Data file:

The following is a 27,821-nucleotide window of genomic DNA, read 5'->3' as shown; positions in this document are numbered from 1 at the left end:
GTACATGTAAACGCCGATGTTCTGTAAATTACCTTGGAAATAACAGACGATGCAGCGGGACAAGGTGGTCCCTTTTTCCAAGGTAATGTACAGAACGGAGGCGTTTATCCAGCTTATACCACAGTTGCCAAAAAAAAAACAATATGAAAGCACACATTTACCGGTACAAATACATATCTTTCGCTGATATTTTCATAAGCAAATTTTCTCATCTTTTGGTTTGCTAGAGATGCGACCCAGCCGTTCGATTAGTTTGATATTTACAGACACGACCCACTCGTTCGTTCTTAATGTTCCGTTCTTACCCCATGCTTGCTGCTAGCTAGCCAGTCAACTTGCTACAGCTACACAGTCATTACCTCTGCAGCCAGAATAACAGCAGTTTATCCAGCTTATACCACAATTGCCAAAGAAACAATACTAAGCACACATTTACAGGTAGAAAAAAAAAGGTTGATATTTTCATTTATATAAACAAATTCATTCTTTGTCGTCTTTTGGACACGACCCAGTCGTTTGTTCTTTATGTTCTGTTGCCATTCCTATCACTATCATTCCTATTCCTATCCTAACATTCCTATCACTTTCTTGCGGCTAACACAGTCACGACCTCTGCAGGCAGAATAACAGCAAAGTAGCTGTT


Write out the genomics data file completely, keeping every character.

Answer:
The following is a 27,821-nucleotide window of genomic DNA, read 5'->3' as shown; positions in this document are numbered from 1 at the left end:
GTACATGTAAACGCCGATGTTCTGTAAATTACCTTGGAAATAACAGACGATGCAGCGGGACAAGGTGGTCCCTTTTTCCAAGGTAATGTACAGAACGGAGGCGTTTATCCAGCTTATACCACAGTTGCCAAAAAAAAAACAATATGAAAGCACACATTTACCGGTACAAATACATATCTTTCGCTGATATTTTCATAAGCAAATTTTCTCATCTTTTGGTTTGCTAGAGATGCGACCCAGCCGTTCGATTAGTTTGATATTTACAGACACGACCCACTCGTTCGTTCTTAATGTTCCGTTCTTACCCCATGCTTGCTGCTAGCTAGCCAGTCAACTTGCTACAGCTACACAGTCATTACCTCTGCAGCCAGAATAACAGCAGTTTATCCAGCTTATACCACAATTGCCAAAGAAACAATACTAAGCACACATTTACAGGTAGAAAAAAAAAGGTTGATATTTTCATTTATATAAACAAATTCATTCTTTGTCGTCTTTTGGACACGACCCAGTCGTTTGTTCTTTATGTTCTGTTGCCATTCCTATCACTATCATTCCTATTCCTATCCTAACATTCCTATCACTTTCTTGCGGCTAACACAGTCACGACCTCTGCAGGCAGAATAACAGCAAAGTAGCTGTT